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bluebullet.gif (326 bytes)Haiti quasi-Osama bin Laden's Rene Preval, Jean-Bertrand Aristide, Jean-Claude "Baby Doc" Duvalier, Francois "Papa Doc" and the continuing innumerable Haitian tragedies

All Last Month News & Analysis

Posted Thursday, October 18, 2007
Apparently, like Baby Doc Duvalier Haiti Preval wants to be for life
By Jonathan M. Katz, Associated Press Writer

PORT-AU-PRINCE, Haiti - Haitian President Rene Preval on Wednesday called for a constitutional amendment to allow presidents to serve consecutive terms a change he said would bring more stability to a country frequently mired in political chaos.

Preval, in a speech at the National Palace, proposed overhauling the country's entire constitution to give the government more flexibility to promote development and fight corruption.

He suggested holding all national and local elections on the same day every five years, and recommended creating a constitutional court to interpret the nation's laws. He also said the president should have the power to dismiss the prime minister who is now appointed by the executive, but can only be ousted by parliament.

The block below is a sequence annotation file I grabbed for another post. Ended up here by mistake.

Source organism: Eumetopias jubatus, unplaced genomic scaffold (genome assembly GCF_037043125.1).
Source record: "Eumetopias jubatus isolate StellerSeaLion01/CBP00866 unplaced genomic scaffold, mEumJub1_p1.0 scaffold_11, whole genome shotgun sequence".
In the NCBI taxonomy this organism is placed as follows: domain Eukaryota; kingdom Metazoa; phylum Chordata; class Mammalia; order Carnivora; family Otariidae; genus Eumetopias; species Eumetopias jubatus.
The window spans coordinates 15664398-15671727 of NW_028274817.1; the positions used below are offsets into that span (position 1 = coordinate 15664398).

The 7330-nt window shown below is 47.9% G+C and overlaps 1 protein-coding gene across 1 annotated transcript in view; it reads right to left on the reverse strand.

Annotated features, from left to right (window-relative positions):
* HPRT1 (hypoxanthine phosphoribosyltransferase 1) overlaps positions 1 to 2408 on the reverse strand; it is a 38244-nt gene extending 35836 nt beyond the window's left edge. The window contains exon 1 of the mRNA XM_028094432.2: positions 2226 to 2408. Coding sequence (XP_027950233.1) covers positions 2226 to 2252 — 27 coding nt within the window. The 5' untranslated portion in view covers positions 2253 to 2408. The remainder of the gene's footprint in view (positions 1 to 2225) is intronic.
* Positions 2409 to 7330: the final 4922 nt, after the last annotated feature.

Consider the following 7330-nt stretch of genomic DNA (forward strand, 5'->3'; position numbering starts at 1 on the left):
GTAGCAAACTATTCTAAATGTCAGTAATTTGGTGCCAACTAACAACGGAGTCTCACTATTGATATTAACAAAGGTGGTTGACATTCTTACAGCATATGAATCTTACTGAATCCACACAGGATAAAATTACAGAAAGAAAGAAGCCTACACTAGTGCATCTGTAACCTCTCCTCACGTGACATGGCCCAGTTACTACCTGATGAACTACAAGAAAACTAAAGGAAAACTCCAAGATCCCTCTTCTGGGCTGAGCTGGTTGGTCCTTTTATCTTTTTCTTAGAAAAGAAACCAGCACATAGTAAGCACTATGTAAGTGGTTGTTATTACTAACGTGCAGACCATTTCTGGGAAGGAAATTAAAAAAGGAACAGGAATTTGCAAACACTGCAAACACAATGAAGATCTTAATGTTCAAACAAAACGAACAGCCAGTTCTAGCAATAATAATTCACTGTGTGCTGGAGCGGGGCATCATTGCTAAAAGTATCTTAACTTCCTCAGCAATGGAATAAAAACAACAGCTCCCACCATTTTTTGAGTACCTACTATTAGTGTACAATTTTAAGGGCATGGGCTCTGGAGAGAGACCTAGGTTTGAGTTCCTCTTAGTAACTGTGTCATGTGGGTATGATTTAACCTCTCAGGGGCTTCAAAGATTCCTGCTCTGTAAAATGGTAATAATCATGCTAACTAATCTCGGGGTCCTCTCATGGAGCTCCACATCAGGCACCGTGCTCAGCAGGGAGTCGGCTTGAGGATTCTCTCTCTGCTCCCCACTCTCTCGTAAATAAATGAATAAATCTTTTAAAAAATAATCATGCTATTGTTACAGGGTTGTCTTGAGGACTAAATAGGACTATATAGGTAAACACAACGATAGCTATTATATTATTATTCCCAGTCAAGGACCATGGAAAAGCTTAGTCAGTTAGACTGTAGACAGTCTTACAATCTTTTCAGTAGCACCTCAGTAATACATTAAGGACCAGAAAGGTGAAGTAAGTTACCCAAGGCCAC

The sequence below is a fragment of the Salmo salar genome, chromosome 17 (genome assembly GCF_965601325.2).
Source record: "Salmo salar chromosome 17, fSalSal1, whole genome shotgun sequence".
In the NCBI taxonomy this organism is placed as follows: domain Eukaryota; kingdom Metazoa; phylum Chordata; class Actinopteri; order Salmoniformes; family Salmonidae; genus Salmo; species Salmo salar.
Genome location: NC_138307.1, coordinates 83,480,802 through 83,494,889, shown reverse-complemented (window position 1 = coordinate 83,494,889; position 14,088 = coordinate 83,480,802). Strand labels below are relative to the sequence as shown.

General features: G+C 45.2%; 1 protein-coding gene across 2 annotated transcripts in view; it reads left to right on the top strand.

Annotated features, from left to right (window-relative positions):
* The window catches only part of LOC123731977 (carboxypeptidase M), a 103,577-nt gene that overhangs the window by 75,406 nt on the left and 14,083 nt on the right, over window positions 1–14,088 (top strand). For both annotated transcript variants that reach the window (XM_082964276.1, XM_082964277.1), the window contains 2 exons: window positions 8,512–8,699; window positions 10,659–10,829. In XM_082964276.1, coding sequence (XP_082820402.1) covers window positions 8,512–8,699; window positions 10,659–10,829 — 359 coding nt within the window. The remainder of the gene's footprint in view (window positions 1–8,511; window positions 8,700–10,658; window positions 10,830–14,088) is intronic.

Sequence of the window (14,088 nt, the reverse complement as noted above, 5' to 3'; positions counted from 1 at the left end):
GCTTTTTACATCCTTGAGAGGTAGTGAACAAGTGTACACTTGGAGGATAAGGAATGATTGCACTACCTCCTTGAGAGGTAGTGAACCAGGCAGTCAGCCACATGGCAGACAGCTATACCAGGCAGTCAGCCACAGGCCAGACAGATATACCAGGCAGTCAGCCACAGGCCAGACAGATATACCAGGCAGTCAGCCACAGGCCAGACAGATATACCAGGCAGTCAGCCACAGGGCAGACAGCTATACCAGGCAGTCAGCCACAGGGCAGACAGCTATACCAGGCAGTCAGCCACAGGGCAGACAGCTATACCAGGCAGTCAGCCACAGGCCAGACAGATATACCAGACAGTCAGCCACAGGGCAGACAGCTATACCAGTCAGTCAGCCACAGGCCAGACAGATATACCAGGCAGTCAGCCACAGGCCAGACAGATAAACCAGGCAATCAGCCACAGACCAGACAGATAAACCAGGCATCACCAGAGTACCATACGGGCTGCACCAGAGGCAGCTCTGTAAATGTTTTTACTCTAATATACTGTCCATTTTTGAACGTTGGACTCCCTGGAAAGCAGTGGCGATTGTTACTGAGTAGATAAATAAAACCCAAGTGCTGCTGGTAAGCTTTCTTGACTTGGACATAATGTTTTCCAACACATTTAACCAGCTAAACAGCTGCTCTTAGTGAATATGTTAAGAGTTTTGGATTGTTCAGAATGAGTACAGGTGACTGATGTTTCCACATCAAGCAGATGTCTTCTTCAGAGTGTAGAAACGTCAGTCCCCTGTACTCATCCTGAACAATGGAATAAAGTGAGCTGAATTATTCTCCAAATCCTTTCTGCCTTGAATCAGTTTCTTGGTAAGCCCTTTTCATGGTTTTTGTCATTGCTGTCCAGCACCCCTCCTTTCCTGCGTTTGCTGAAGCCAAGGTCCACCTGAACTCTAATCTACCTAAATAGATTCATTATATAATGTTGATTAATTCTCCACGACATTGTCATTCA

Current rules limit Haitian presidents to two terms, with at least a five-year break in between. Preval's initial proposal, which spokesmen said he would refine before submitting to parliament, would allow future presidents to serve those terms back-to-back.

Preval, who won his second nonconsecutive term last year, assured legislators he could not, and would not, seek office again.

"I know that as soon as the president asks to reflect on the constitution, it gives rise to suspicion," Preval said. "I repeat once again for everyone: My tenure comes to end on Feb. 7, 2011, period."

Haiti's current constitution was signed in 1987 after 29 years of dictatorship and was intended to impede any return to authoritarian rule.

Preval urged lawmakers to work with him to overhaul the document, which he called the single greatest threat to Haiti's long-term stability.

Preval said the amendment process is slow, needing the approval of two-thirds of the Senate and Chamber of Deputies and requiring they then wait until the next session of parliament to implement the changes.

Copyright © 2007 The Associated Press

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